Some sections of your contract require calls or meetings to negotiate them since they're more complex or carry higher stakes than basic redlining. Know your desired outcomes and prepare well for any negotiation. Also, be mindful that any concessions you make in a contract set precedent for future work with that client. If you offer concessions, make it clear that they're one-time discounts and clearly specify your list prices.
- Some sections of your contract will require calls or meetings to negotiate them since they're more complex or they carry higher stakes. Basically redlining won't cover those situations. Meet in person or have a call to discuss these issues. Know your desired outcomes and prepare well for any negotiation. That will help you stay focused on the most important points and concede ones that don't matter. Be mindful that any concession you make in a contract sets precedent for future work with that client.
If you offer concessions, make it clear that they're one-time discounts, and clearly specify your list price. At Thought Leaders, when we offer a discount, we write in the contract that this is a one-time pilot course discount, or a one-time new client discount. We need them to know this is an exception. When negotiating points get contentious, step away from the discussion to regain perspective. Look at the point in the broader context of the contract.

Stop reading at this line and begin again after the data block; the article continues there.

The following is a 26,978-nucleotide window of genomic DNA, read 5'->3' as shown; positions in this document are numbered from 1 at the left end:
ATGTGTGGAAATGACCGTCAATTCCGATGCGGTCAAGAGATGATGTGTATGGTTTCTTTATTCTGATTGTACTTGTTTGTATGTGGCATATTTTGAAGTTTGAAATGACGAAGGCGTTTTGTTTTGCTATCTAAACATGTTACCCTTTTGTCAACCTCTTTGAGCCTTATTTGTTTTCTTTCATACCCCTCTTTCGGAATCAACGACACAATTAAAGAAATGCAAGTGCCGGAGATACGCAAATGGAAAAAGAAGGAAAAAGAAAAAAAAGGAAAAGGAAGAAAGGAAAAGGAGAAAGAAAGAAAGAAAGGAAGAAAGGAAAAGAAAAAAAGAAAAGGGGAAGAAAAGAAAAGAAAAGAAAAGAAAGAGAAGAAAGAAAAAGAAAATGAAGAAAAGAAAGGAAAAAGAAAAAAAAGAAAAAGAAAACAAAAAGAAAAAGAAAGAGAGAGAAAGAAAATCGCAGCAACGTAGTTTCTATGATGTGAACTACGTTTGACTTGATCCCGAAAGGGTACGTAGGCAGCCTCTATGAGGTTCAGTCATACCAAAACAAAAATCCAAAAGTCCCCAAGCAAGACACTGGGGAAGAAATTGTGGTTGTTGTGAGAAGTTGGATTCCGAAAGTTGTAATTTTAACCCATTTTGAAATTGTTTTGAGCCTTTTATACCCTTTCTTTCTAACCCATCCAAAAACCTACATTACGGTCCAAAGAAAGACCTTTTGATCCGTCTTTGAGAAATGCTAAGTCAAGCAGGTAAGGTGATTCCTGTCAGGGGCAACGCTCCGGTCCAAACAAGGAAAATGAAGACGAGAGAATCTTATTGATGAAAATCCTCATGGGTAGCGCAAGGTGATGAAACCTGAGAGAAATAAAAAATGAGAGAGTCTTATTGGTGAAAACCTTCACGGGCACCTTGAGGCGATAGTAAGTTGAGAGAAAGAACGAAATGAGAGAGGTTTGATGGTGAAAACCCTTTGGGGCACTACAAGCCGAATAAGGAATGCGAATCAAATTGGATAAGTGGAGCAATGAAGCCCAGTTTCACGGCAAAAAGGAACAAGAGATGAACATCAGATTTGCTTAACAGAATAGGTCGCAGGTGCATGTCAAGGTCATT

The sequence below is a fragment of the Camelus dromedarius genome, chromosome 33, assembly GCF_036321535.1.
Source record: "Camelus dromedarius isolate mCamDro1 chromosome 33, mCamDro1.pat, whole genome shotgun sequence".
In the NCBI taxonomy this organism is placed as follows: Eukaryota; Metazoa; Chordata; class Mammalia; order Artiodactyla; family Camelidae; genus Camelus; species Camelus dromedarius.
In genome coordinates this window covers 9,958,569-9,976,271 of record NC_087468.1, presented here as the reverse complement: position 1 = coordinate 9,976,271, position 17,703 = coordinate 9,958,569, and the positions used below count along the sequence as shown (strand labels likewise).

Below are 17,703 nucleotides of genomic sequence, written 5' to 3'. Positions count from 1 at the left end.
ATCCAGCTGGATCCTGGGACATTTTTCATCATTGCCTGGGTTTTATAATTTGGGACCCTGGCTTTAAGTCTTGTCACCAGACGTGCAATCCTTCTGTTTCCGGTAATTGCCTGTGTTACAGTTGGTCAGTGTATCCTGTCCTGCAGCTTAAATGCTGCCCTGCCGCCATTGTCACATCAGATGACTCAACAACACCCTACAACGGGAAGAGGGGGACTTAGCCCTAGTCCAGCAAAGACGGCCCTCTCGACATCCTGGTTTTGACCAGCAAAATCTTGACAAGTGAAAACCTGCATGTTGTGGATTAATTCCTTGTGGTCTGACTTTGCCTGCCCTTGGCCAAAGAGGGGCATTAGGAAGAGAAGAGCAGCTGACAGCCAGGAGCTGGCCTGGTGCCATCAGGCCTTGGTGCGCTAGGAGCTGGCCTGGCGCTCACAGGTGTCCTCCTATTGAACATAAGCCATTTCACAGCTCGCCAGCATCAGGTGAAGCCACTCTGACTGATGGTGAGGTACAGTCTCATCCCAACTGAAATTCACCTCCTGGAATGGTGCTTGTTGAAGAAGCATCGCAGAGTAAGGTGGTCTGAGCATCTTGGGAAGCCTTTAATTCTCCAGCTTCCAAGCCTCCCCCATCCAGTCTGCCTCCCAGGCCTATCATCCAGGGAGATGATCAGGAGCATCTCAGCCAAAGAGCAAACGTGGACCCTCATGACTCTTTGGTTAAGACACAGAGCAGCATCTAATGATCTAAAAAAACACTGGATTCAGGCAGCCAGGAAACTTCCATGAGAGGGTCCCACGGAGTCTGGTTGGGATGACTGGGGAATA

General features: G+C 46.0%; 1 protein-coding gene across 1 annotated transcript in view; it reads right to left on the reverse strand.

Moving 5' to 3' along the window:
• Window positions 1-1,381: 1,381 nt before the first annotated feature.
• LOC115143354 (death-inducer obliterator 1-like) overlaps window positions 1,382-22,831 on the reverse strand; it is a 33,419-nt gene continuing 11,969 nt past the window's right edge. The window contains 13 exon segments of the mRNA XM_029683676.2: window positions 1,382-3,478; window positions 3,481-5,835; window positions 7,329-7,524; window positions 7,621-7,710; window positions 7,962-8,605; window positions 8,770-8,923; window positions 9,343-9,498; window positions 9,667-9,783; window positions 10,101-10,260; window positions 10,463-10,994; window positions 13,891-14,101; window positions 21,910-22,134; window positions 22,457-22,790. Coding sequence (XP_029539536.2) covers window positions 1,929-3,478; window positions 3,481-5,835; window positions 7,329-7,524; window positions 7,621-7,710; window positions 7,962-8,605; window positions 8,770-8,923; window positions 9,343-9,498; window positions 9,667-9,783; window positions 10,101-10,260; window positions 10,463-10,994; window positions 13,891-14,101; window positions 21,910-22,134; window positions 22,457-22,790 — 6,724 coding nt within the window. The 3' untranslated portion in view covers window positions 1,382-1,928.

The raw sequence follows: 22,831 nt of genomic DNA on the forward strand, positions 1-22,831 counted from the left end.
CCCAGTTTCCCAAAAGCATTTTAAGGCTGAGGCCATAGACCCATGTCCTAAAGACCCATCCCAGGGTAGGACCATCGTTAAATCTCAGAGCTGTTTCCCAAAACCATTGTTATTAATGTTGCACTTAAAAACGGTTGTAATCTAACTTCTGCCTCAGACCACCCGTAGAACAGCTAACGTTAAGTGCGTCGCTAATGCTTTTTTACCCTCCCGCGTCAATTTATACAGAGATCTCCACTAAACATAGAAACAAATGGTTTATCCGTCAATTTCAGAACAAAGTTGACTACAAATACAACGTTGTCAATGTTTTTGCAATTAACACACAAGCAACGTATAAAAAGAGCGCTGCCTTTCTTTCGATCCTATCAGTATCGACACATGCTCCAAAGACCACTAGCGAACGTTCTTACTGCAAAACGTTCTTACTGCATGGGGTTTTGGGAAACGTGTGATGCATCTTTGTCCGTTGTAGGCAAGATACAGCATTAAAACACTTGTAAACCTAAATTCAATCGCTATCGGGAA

One time I was negotiating a contract and it got pretty heated over this one point. I was getting pretty frustrated. I stepped away from it and said, "What is this really worth?" It was 500 bucks a year. I immediately conceded the point and moved forward with the negotiation. You may run into instances when a client doesn't like a clause that would hold them responsible if they do something wrong. You might hear them say, "Well we would never do that, "so it doesn't need to be included in the contract." If you don't include it and they do do something wrong, you have no recourse.
My response in those situations has always been, "Well, if you would never do it, "then you should have no problem including it "in the contract because that provision "Will never come into play." There's pretty much no argument they can make at that point, and I get the clause included. If the contract feels unfair to either party, it's not a basis for a good relationship. The end result of a good negotiation is a contract both parties can live with and that enables a productive, long-term relationship to thrive.
- Major and minor contracts
- Registering as a supplier
- Setting pricing, payment, and other contract terms
- Insurance requirements
- Defining your project
- Negotiating the contract